Chanté Davis has a true gift for inspiring others to raise their voices for climate change, social justice, and the intersection where these two urgent causes inevitably meet. I met Chanté through her role as a contributor to OH-WAKE Magazine. Along with a coalition of next-gen ocean leaders (including Oluwaseyi Moejoh – who we recently featured in an Earth Optimism spotlight), Chanté has co-created this publication as a creative, digestible resource to inspire and motivate others to join them as Ocean Heroes. In this Earth Optimism interview, we talked more about OH-WAKE Magazine, the launch of her own climate campaign, and how she leads a growing community with her role at Sunrise Movement.
What first inspired you to get involved in climate advocacy?
My value of climate advocacy was instilled in me at an early age. I attended Marshall Elementary, Houston’s first “green school,” where I learned about the importance of caring for the environment through hands-on lessons about renewable energy and water conservation. However, the youth climate strikes of 2019 truly inspired me to get involved in climate advocacy. Seeing other young folks taking charge and demanding change made me feel like I could too. That summer, I took my passion to Ocean Heroes Bootcamp (founded in 2017), hosted in Vancouver, British Columbia, where I was joined by 300 youth from around the globe to beat plastic pollution. Later in the fall, I joined the Sunrise Movement (a youth-led climate action organization) and began to organize events in Houston, Texas.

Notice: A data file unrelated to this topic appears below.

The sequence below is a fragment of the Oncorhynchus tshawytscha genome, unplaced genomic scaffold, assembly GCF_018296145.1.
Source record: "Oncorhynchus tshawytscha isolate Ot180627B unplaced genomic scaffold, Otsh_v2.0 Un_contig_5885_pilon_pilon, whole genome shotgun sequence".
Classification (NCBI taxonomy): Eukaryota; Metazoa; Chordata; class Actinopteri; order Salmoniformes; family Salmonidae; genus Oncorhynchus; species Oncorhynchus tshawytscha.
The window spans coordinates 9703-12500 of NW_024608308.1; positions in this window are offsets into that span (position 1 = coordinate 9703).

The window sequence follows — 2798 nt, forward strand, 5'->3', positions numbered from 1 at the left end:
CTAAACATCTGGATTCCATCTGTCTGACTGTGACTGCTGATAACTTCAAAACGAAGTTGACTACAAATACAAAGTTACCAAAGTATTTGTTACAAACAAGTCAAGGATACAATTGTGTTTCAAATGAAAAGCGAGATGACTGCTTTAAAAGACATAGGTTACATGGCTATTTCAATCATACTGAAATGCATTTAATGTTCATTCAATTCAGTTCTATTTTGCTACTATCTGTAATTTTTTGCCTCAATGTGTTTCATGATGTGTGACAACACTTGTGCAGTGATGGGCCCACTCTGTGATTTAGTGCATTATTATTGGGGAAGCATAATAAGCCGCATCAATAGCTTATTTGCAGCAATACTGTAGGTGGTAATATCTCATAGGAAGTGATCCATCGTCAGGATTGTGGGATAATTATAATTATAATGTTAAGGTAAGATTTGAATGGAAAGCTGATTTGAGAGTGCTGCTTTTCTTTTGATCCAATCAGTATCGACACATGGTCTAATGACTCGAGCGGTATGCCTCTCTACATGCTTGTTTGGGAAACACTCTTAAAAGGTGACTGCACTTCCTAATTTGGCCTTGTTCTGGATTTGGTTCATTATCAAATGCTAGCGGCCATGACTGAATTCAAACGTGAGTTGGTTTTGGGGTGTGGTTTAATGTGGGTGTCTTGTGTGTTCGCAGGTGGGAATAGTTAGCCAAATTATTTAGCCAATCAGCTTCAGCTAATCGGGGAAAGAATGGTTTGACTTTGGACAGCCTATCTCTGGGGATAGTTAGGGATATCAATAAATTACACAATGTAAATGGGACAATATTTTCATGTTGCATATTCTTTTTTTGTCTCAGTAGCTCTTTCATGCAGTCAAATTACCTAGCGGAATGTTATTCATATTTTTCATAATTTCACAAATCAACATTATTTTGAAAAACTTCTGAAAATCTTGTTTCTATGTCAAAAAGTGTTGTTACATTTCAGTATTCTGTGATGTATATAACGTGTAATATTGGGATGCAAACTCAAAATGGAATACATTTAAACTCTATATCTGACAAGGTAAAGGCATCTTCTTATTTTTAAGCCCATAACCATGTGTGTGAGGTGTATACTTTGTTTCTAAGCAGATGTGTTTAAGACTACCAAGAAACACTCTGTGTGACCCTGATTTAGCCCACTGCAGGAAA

How do you elevate BIPOC voices through your roles with Sunrise Movement and other coalitions?
In making sure more BIPOC voices are elevated in the climate and environmental movement, I organize anti-racist trainings through my role as a JEAO (justice, equity, and anti-oppression) coordinator in the Sunrise Movement. As far as other organizations and coalitions, I look at whether "safe spaces" are established for BIPOC to feel like they have a place in them or if they need to be created.